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  • The Design and Style of Opera Films
  • Han Shangyi and Anne Rebull
    Translated by Jessica Ka Yee Chan and Judith T. Zeitlin


Our country's classical opera is one of the world's unique arts. While it employs highly expressive means to open up the distinction between art and nature, it is also a realistic art form that draws from real life and is loved by the general public.

Opera uses the stage as if it were an unlimited space—a space with no boundaries, like the bottomless sea and the boundless sky. Whether opening and closing doors, going up and down stairs, riding on horses and carts, or even using any sort of prop, all its actions have been developed into beautiful choreography, so that one can say it is a performance form that "conquers space." Some people say that "the visual field of opera is constituted by the body of the performer" and that "Chinese opera is a complete art that everybody can understand." Indeed, because of the great expressiveness of the performed actions, the audience can experience a specific lived environment just by looking at the performers' bodies. The image of such an environment will vary according to the different life experiences of each spectator, so that the stage becomes a splendidly imaginary world.

To represent the art of opera through the different art of film, however, is a challenging task. The specific character of a film demands realistic, concrete environments created through three-dimensional effects of light and shadow, for what spectators hope to see in movie theaters is the vastness and vividness of life itself. Whether an interior or an exterior, in heaven or on earth, or even in the magical kingdom beneath the sea, spectators demand concrete depictions—and film has the capacity to do that. For instance, if a Mr. So-and-so is reading a letter, the spectators would subconsciously want to see the letter in a "close-up"; and if a Mr. So-and-so enters a forest, spectators also expect to see forest scenery, etc.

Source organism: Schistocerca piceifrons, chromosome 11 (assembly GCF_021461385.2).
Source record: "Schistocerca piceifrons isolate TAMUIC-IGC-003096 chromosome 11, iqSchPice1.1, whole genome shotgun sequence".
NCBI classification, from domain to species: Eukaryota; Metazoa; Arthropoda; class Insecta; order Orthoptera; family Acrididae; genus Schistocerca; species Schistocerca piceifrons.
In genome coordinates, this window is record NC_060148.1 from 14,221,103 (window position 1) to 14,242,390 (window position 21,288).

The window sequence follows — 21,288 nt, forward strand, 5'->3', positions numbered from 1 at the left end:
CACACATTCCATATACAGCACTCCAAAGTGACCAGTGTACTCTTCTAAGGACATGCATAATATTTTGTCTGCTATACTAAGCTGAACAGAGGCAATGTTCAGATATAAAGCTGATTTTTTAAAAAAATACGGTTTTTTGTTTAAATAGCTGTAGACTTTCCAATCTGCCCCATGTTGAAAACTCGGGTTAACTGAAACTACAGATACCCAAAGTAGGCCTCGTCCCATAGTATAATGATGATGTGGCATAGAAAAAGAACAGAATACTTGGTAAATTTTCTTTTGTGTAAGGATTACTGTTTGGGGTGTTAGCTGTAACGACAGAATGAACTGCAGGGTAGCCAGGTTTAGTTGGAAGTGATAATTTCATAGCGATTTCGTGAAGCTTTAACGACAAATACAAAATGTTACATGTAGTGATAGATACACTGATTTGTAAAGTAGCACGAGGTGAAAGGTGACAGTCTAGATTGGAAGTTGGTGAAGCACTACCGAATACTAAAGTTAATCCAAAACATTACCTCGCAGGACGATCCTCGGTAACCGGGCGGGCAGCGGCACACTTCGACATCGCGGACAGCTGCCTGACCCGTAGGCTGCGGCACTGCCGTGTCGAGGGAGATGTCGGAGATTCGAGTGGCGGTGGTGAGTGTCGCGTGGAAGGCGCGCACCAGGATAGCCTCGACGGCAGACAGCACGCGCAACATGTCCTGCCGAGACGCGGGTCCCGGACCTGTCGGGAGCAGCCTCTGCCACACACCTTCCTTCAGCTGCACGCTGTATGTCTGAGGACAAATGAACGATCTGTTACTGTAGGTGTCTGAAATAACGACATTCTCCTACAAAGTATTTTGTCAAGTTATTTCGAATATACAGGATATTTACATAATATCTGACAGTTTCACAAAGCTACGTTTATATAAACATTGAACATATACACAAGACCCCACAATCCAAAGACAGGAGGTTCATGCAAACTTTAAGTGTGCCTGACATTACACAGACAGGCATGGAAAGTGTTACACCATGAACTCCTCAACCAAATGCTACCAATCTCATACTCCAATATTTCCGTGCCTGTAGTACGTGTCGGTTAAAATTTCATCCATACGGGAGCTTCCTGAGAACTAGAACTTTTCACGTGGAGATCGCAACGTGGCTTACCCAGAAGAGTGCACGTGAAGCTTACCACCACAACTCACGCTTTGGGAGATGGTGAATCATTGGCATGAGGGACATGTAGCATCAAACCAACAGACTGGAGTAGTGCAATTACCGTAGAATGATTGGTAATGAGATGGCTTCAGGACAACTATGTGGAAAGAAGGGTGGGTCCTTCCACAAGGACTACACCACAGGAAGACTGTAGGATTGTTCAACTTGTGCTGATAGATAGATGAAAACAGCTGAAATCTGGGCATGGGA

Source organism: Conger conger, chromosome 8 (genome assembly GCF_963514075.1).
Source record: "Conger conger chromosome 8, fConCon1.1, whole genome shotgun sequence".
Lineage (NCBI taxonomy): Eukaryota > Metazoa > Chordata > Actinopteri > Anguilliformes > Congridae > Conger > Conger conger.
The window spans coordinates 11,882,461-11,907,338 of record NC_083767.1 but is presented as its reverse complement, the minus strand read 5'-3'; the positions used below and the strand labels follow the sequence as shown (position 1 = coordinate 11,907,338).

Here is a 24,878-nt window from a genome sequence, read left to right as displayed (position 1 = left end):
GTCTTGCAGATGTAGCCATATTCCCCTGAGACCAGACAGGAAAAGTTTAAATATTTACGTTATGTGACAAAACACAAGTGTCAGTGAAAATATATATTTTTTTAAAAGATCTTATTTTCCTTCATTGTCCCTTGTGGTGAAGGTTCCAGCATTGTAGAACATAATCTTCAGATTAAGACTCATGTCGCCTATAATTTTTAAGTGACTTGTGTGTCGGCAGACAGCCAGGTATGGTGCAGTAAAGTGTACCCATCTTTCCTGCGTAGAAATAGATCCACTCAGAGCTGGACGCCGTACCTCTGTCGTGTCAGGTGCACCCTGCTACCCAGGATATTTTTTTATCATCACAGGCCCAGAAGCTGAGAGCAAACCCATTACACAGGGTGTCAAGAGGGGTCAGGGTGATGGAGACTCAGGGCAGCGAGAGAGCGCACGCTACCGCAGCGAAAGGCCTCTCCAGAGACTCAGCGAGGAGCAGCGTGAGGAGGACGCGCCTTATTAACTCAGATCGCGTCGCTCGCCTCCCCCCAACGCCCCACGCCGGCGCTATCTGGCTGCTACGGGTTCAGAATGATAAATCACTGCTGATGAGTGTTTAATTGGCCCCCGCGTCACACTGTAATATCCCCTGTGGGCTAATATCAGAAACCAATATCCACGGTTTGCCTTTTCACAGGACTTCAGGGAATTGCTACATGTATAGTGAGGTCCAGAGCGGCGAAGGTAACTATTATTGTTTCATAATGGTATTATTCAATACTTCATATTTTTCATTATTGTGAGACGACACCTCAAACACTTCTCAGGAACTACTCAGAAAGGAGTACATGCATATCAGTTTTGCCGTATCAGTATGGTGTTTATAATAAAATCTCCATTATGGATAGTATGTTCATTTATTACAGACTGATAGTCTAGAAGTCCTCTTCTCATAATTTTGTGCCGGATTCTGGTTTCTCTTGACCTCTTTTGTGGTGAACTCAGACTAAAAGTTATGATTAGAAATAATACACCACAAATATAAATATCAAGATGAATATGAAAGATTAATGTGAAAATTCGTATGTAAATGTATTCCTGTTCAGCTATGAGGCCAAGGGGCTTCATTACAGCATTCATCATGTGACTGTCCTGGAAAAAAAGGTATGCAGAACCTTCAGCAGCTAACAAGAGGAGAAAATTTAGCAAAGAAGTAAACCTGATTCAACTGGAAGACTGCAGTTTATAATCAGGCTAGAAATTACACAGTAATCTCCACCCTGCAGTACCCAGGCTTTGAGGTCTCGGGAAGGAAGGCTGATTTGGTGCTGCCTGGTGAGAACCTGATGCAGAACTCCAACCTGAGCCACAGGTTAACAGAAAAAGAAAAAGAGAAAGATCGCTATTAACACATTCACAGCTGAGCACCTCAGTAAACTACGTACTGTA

Hence, combining the two different artistic forms of film and opera into a unified whole to create "opera film" means confronting a series of problems. Here, I will just talk about the problem of the set in opera films from the perspective of a professional film art designer. [End Page 446]


In terms of scriptwriting and performance, opera does not have any realistic three-dimensional sets or prescribed spaces. When presenting opera through film, however, continuing to use just a simple curtain for the dramatic background will be unwelcome to spectators, because without a setting, the plasticity of cinema is weakened. Without a setting, there will be no distinct image or atmosphere to give performers and spectators a concrete, credible sense of the surroundings. Without a setting, there will be no infectious mood or convincing action. It would be very monotonous if the camera were to swing back and forth only to depict the curtain and the characters. Previous opera films such as The Stage Art of Gai Jiaotian (Gai Jiaotian de wutai yishu), Pushing the Mill Together (Shuang tuimo) and Rendezvous at Orchid Bridge (Lanqiao hui) are powerful examples of this.1 Therefore, we should definitely have a three-dimensional set; the question is in what style.

First of all, I think that the setting of an opera film should not be as realistic as that of a common feature film. Since the set is part of the opera performance as a whole, it should be unified with the style of the opera. The movements and speech of opera characters have been abstracted and refined into dance and song. In everyday life we have never seen anybody with such a long beard, nor any lady speaking in such a high-pitched voice, nor anybody riding a horse or walking the way they do onstage; and we have certainly never seen such bright-colored and beautiful costumes or furniture. This is because everything in opera has undergone a great deal of artistic polishing and is emphasized and exaggerated. The exaggeration of movement, costume, and makeup imposes demands on opera scenery, requiring that its...


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pp. 446-454
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